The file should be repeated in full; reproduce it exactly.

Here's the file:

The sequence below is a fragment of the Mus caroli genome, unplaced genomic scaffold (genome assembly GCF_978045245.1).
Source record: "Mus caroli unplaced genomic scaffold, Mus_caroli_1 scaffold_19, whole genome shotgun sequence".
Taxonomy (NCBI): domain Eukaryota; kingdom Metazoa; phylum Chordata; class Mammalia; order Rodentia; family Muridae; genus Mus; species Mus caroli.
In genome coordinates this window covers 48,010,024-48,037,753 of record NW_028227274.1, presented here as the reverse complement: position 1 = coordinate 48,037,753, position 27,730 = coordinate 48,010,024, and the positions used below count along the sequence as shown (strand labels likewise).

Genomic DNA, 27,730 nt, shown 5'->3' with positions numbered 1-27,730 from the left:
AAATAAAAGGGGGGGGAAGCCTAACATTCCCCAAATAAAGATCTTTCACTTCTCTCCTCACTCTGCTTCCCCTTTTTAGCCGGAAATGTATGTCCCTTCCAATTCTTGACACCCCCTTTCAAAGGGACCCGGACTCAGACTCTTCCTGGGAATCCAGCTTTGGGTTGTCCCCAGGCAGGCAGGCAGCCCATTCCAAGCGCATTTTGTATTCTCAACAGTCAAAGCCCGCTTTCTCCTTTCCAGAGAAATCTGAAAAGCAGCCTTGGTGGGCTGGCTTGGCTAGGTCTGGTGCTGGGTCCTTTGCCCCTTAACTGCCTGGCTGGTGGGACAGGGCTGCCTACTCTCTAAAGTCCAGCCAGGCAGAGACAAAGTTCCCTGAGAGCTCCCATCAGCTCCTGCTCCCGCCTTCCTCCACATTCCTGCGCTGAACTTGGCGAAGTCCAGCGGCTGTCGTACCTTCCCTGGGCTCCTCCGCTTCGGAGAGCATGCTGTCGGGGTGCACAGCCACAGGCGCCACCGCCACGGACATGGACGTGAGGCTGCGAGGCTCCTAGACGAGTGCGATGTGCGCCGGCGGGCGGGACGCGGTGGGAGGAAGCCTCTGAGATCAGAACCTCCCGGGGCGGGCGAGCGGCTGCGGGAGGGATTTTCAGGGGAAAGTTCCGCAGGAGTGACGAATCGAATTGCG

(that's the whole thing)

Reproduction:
The sequence below is a fragment of the Mus caroli genome, unplaced genomic scaffold (genome assembly GCF_978045245.1).
Source record: "Mus caroli unplaced genomic scaffold, Mus_caroli_1 scaffold_19, whole genome shotgun sequence".
Taxonomy (NCBI): domain Eukaryota; kingdom Metazoa; phylum Chordata; class Mammalia; order Rodentia; family Muridae; genus Mus; species Mus caroli.
In genome coordinates this window covers 48,010,024-48,037,753 of record NW_028227274.1, presented here as the reverse complement: position 1 = coordinate 48,037,753, position 27,730 = coordinate 48,010,024, and the positions used below count along the sequence as shown (strand labels likewise).

Genomic DNA, 27,730 nt, shown 5'->3' with positions numbered 1-27,730 from the left:
AAATAAAAGGGGGGGGAAGCCTAACATTCCCCAAATAAAGATCTTTCACTTCTCTCCTCACTCTGCTTCCCCTTTTTAGCCGGAAATGTATGTCCCTTCCAATTCTTGACACCCCCTTTCAAAGGGACCCGGACTCAGACTCTTCCTGGGAATCCAGCTTTGGGTTGTCCCCAGGCAGGCAGGCAGCCCATTCCAAGCGCATTTTGTATTCTCAACAGTCAAAGCCCGCTTTCTCCTTTCCAGAGAAATCTGAAAAGCAGCCTTGGTGGGCTGGCTTGGCTAGGTCTGGTGCTGGGTCCTTTGCCCCTTAACTGCCTGGCTGGTGGGACAGGGCTGCCTACTCTCTAAAGTCCAGCCAGGCAGAGACAAAGTTCCCTGAGAGCTCCCATCAGCTCCTGCTCCCGCCTTCCTCCACATTCCTGCGCTGAACTTGGCGAAGTCCAGCGGCTGTCGTACCTTCCCTGGGCTCCTCCGCTTCGGAGAGCATGCTGTCGGGGTGCACAGCCACAGGCGCCACCGCCACGGACATGGACGTGAGGCTGCGAGGCTCCTAGACGAGTGCGATGTGCGCCGGCGGGCGGGACGCGGTGGGAGGAAGCCTCTGAGATCAGAACCTCCCGGGGCGGGCGAGCGGCTGCGGGAGGGATTTTCAGGGGAAAGTTCCGCAGGAGTGACGAATCGAATTGCG